JULY, 2015
We are looking for one volunteer position of Treasurer, (Accounting background required) and one volunteer position of Membership chairperson, on the Sakyadhita Canada board.  Both positions are 
a 2 year term.
The RELIC'S TOUR in Calgary on Aug.14/15/16 
Are asking for volunteers.
For more information regarding any of the above 
please contact :

Membership and support for Sakyadhita Canada. 
Your generosity and kindness will help to nurture and encourage Dhamma,
the teachings of the Buddha
in our day-to-day lives.

A Many-Splendored Thing: 

Anne Carolyn Klein on the Transmission of Tibetan Buddhism.

Respected as both a scholar and practitioner, Anne Carolyn Klein (Lama Rigzin Drolma) has a Ph.D. in Religious Studies and is a professor at Rice University in Houston, Texas. She has studied and practiced Dharma since 1970, mainly in the Gelug and Nyingma traditions. She has published widely, including six books.  In this article, Dr Klein talks about what the word "transmission" means, and how the transmission of Tibetan Buddhism to the west is progressing.  Highlights include words of wisdom on the role of the body, emotions, and love in transmission.


  Any season is a time to practice loving kindness, but the warmth of summer seems to be particularly conducive to opening our hearts, and sharing our kind intentions.

The Story of Four Samaneras

One who is friendly among the hostile,

who is peaceful among the violent,

who is unattached among the attached,

That one I call a br?hman.   Dhp.406   


To many, the world that we are all sharing seems to be extremely challenging.  It is so easy to attach to views that make one side of a dispute or conviction right and the other wrong. However, by doing so, we enter into the fray, even if only in our minds, and our peace is lost.  It can be such a relief, as practitioners of the Buddha's path, to be able to step back from the process of judgement and into the practice of discernment.  The view of right and wrong is then replaced by seeing the benefit of loving kindness and compassion towards all.  Friendliness and peacefulness are automatic.  We bring peace by being peace.  
How worthwhile!!




A Visit to Sati Saraniya Hermitage

A Training Monastery for Theravada Buddhist Bhikkhunis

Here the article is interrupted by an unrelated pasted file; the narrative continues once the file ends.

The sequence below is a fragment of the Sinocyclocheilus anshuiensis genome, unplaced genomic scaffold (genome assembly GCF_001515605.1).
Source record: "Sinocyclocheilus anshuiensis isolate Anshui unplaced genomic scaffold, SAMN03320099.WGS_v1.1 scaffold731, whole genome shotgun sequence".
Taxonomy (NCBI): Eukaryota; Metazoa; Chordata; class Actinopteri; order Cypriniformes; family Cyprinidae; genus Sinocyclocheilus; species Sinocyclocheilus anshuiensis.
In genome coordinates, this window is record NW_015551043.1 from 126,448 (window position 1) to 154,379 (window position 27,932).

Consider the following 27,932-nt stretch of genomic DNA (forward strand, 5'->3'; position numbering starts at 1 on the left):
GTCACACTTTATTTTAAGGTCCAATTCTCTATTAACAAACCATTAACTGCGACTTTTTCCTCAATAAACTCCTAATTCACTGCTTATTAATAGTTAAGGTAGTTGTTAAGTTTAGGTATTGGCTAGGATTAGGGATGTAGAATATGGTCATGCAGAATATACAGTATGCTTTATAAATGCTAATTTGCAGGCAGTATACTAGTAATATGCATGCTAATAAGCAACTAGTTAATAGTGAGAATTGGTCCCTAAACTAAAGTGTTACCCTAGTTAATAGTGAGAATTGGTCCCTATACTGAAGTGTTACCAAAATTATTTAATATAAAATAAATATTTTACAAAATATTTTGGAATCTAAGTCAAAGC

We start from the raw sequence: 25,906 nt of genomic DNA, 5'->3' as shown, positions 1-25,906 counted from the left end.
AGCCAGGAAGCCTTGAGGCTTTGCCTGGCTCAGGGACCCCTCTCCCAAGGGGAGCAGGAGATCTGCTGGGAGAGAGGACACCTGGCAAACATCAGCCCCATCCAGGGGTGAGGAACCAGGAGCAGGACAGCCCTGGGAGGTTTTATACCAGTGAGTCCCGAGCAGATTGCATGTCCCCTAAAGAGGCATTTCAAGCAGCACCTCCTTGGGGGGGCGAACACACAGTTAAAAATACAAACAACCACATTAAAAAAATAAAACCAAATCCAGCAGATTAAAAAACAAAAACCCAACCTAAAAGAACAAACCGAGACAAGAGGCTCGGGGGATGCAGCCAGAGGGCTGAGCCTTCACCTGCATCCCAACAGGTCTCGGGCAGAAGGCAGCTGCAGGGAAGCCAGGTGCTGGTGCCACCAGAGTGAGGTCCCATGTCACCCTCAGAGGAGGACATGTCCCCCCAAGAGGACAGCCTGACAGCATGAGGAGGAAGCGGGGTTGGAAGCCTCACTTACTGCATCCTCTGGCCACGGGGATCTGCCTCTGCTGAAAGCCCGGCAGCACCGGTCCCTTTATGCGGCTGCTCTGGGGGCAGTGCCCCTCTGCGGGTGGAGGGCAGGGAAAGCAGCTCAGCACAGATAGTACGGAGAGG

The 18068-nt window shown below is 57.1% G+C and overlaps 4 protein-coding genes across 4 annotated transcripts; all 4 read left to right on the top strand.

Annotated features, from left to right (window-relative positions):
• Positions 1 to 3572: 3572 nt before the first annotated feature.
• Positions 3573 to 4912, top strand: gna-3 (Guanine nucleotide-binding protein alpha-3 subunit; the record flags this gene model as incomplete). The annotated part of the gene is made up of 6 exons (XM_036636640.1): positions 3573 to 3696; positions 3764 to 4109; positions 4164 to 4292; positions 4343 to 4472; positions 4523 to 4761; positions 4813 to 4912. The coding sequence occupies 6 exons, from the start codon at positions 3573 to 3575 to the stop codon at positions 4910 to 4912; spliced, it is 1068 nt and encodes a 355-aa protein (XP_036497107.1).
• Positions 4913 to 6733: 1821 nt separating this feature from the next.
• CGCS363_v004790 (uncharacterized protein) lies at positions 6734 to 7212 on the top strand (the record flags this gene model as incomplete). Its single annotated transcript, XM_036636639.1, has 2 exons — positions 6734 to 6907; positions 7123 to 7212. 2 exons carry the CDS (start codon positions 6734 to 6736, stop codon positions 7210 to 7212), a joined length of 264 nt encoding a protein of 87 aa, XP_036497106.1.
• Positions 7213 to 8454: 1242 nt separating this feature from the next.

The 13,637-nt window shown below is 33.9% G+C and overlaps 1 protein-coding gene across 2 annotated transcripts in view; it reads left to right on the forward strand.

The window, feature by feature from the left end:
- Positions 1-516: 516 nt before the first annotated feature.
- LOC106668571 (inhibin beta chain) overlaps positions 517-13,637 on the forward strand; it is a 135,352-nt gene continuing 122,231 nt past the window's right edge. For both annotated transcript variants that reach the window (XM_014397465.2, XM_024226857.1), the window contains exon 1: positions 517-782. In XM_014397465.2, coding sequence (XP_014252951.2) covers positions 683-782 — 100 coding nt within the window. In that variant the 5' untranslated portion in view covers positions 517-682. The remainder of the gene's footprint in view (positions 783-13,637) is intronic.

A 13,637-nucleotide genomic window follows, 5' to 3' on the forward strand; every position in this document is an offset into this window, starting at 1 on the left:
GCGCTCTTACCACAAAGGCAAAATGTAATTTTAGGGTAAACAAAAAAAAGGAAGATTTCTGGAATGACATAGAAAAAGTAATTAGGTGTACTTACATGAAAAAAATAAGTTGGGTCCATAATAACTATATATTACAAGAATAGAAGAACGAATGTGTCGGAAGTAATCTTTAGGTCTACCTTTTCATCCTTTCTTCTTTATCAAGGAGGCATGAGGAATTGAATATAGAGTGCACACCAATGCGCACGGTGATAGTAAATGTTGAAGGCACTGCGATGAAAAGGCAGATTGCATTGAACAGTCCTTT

by Lyne Rivest


 This last May, I had the opportunity to stay at the Buddhist nuns' community close to Perth , Ontario. After landing at the Ottawa airport, I was greeted by a cheerful Anagarik? named Acal? . Accompanying her was a visiting American 8 precepts nun by the name of Khemanand? who drove us to the Hermitage which is located 1.5 hours southwest of Ottawa in rural Lanark county.

  The hermitage is home to the Canadian Bhikkhuni Sangha.  At present, there are three resident monastics and, at the time of my visit, there were two visiting nuns, a 10- precept nun from Germany and an 8-precept nun from the United States. 

  Life at the Hermitage is both quiet and busy. The day started and ended with meditation in the newly built meditation hall. This was followed by light chores and breakfast.  Meal time is an occasion for the community to get together, chant and share some Dhamma reading which is offered by Ayy? Medh?nand? for our contemplation, especially in the mornings.  It is also the time when the activities of the day are planned. 

  Among other monastery works in which I participated, I had the chance to volunteer for the "mulching crew", setting down a layer of mulch around the nuns' meditation cabins.  As I worked alongside the monastics, I came to appreciate the simplicity of their lifestyle in both its beauty and challenges. I remember the unstartled snowshoe hare who kept grazing alone in the meadow as I came by with a wheelbarrow. 

  After lunch and clean-up, there is a period of quiet time. I could go for a walk on the rural lanes or in the monastery woodlands, sit on the front porch reading or watching

the hummingbirds flying back and forth to the nectar feeder; or simply keeping Belle, the monastery cat, company.
   The friendliness of the monastic community extends to all visitors, from the children of the lawn-mower repairman to supporters who come to offer food and help out, as well as to laypeople and monastics who are in need of an understanding ear to lighten their difficulties. All are embraced with compassion and gratitude, a gift that lingers in one's heart and mind long past the visit.

To find out more about Sati Saraniya hermitage and their work, please visit : 


Top photo, From right to left : Anag?rik? Acal?, S?maneri Ahims?, Ayy? Medh?nand? (resident monastics); Sayalay Kusal?nand? and Sayalay Khem?nand? ( visiting monastics)


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